From the award-winning co-author of ‘I Am Malala’, this book asks just how the might of NATO, with 48 countries and 140,000 troops on the ground, failed to defeat a group of religious students and farmers? How did it go so wrong?
Twenty-seven years ago, Christina Lamb left Britain to become a journalist in Pakistan. She crossed the Hindu Kush into Afghanistan with mujaheddin fighting the Russians and fell unequivocally in love with this fierce country of pomegranates and war, a relationship which has dominated her adult life.
Since 2001, Lamb has watched with incredulity as the West fought a war with its hands tied, committed too little too late, failed to understand local dynamics and turned a blind eye as their Taliban enemy was helped by their ally Pakistan.
Farewell Kabul tells how success was turned into defeat in the longest war fought by the United States in its history and by Britain since the Hundred Years War. It has been a fiasco which has left Afghanistan still one of the poorest nations on earth, the Taliban undefeated, and nuclear armed Pakistan perhaps the most dangerous place on earth.
With unparalleled access to all key decision-makers in Afghanistan, Pakistan, London and Washington, from heads of state and generals as well as soldiers on the ground, Farewell Kabul tells how this happened.
In Afghanistan, Lamb has travelled far beyond Helmand – from the caves of Tora Bora in the south to the mountainous bad lands of Kunar in the east; from Herat, city of poets and minarets in the west, to the very poorest province of Samangan in the north. She went to Guantánamo, met Taliban in Quetta, visited jihadi camps in Pakistan and saw bin Laden’s house just after he was killed. Saddest of all, she met women who had been made role models by the West and had then been shot, raped or forced to flee the country.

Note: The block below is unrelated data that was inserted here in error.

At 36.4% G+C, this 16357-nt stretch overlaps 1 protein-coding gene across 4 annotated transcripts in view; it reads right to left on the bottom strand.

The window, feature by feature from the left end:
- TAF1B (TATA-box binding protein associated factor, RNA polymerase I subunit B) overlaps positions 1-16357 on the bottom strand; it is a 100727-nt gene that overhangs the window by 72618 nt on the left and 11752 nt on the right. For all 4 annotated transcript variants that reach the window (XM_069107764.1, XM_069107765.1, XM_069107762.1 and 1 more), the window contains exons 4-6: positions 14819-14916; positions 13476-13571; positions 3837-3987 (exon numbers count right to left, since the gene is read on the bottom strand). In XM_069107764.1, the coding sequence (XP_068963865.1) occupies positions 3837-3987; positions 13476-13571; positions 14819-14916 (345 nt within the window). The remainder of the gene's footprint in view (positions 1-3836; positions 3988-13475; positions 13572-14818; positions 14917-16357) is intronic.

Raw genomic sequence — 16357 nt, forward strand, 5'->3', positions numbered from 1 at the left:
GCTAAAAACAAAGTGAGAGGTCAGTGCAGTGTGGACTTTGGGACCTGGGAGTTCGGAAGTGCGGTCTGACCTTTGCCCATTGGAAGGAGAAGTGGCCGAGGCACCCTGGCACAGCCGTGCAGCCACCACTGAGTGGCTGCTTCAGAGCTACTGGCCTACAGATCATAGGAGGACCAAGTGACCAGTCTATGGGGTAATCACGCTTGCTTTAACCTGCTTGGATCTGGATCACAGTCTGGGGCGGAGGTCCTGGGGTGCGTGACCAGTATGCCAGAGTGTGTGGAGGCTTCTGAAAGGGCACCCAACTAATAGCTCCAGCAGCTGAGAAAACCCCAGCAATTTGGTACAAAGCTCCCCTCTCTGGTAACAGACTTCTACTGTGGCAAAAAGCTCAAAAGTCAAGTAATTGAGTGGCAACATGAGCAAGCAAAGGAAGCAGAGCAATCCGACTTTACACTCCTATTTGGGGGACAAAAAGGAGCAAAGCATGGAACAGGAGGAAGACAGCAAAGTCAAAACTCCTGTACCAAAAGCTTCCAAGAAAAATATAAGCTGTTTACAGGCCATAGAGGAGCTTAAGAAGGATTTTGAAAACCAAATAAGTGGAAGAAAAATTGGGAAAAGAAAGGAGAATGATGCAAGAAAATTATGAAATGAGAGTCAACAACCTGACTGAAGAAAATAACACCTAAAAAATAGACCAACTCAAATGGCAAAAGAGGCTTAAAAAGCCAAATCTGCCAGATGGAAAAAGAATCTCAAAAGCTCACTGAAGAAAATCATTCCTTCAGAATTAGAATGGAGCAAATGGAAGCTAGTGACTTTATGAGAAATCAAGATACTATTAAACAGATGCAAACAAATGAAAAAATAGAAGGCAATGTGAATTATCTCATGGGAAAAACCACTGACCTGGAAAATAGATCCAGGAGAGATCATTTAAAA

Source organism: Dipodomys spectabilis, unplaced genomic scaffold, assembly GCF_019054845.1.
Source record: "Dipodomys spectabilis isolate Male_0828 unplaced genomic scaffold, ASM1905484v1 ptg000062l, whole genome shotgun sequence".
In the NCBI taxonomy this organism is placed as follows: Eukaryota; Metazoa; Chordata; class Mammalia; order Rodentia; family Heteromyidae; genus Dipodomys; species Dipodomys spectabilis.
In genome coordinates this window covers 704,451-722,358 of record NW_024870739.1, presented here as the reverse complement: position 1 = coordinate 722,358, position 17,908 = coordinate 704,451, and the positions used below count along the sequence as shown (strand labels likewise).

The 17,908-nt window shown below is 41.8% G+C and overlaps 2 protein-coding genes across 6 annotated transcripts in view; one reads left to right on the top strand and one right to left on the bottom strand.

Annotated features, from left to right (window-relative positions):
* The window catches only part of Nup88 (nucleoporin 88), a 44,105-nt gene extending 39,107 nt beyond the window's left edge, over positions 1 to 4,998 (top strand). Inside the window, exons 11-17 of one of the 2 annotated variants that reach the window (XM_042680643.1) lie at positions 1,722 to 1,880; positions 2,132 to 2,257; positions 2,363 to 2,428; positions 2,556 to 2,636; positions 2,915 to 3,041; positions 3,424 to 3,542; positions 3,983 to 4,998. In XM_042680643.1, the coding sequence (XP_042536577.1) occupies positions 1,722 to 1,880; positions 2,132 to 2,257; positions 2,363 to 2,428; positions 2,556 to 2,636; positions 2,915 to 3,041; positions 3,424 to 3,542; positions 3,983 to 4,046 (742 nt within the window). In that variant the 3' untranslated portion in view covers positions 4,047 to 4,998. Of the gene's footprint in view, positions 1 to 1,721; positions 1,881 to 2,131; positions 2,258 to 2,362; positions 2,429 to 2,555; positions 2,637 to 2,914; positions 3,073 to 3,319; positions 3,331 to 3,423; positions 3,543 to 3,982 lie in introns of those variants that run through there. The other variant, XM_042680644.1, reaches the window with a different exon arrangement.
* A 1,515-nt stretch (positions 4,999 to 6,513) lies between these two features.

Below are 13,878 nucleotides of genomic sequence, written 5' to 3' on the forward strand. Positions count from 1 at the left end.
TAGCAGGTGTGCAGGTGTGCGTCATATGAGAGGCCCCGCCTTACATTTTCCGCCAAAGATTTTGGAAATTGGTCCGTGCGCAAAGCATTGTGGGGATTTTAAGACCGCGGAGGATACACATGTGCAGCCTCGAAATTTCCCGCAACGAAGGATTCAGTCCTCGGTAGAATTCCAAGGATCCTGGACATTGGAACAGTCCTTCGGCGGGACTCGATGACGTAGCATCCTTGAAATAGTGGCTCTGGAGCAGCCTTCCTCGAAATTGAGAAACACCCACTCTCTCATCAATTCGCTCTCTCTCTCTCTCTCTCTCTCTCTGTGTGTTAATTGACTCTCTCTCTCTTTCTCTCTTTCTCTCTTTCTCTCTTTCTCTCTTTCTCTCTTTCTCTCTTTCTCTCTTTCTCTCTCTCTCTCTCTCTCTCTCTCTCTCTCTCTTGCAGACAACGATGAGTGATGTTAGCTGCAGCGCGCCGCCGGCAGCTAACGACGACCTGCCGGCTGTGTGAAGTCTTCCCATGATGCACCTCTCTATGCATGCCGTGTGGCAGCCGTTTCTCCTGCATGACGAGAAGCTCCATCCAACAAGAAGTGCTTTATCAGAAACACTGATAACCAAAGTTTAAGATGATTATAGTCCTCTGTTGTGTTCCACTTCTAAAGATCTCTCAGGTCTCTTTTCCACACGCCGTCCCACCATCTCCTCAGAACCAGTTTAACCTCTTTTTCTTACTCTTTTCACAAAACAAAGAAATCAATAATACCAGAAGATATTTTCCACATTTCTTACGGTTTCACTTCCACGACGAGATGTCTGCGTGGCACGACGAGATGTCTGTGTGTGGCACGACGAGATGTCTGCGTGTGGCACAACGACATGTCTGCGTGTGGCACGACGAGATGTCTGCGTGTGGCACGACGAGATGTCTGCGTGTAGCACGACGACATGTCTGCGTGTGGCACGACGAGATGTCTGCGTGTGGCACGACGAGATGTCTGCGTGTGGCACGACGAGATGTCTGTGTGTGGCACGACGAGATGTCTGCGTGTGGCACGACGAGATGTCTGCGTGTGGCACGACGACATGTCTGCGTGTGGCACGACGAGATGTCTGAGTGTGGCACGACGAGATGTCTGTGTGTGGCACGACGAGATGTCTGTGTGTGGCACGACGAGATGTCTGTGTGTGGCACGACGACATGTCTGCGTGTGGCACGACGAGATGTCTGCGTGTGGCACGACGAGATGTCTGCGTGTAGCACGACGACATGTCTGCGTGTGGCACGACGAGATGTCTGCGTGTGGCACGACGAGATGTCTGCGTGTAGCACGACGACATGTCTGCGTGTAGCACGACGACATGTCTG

This deeply personal book not only shows the human cost of political failure but explains how short-sighted encouragement of jihadis to fight the Russians, followed by prosecution of ill-thought-out wars, has resulted in the spread of terrorism throughout the Islamic world.
“As a personal account of this sad, twisted story, Lamb’s book is unlikely to be surpassed; gracious and humane, she always gives a fair hearing, while her observation is always needle-sharp. It is one of the most rewarding and thought-provoking books by any journalist of my acquaintance” - Evening Standard
“Clearly Lamb knows more about this part of the world than many of the generals, diplomats, aid workers and adventurers who followed in NATO's train. Moving effortlessly between on-the-ground reportage and an insightful analysis of the wider diplomacy, she paints a vivid portrait of a country she obviously loves, ‘this land of pomegranates and war’… both urgent and elegiac, Farewell Kabul is a vital book, a personal memoir of the War on Terror by a brave and committed journalist who has put herself in harm's way again and again to raise Afghanistan's plight with western readers.” - Sunday Herald
“Like all the best journalists (and diplomats), Lamb displays real affection for the country on which she reports. From that affection springs deep knowledge of Afghanistan's vices as well as its virtues… this book is neither journalism masquerading as history nor a menu of reheated dispatches from the front line. Instead, Lamb offers a fresh account of her own engagement with Afghanistan, which began when she first travelled there in the late 1980s to report on the Soviet occupation… for anyone who wants to understand how Britain's road to Helmand was paved with well-meant but ill-founded intentions, this magisterial memoir is the book to read and enjoy” - The Times
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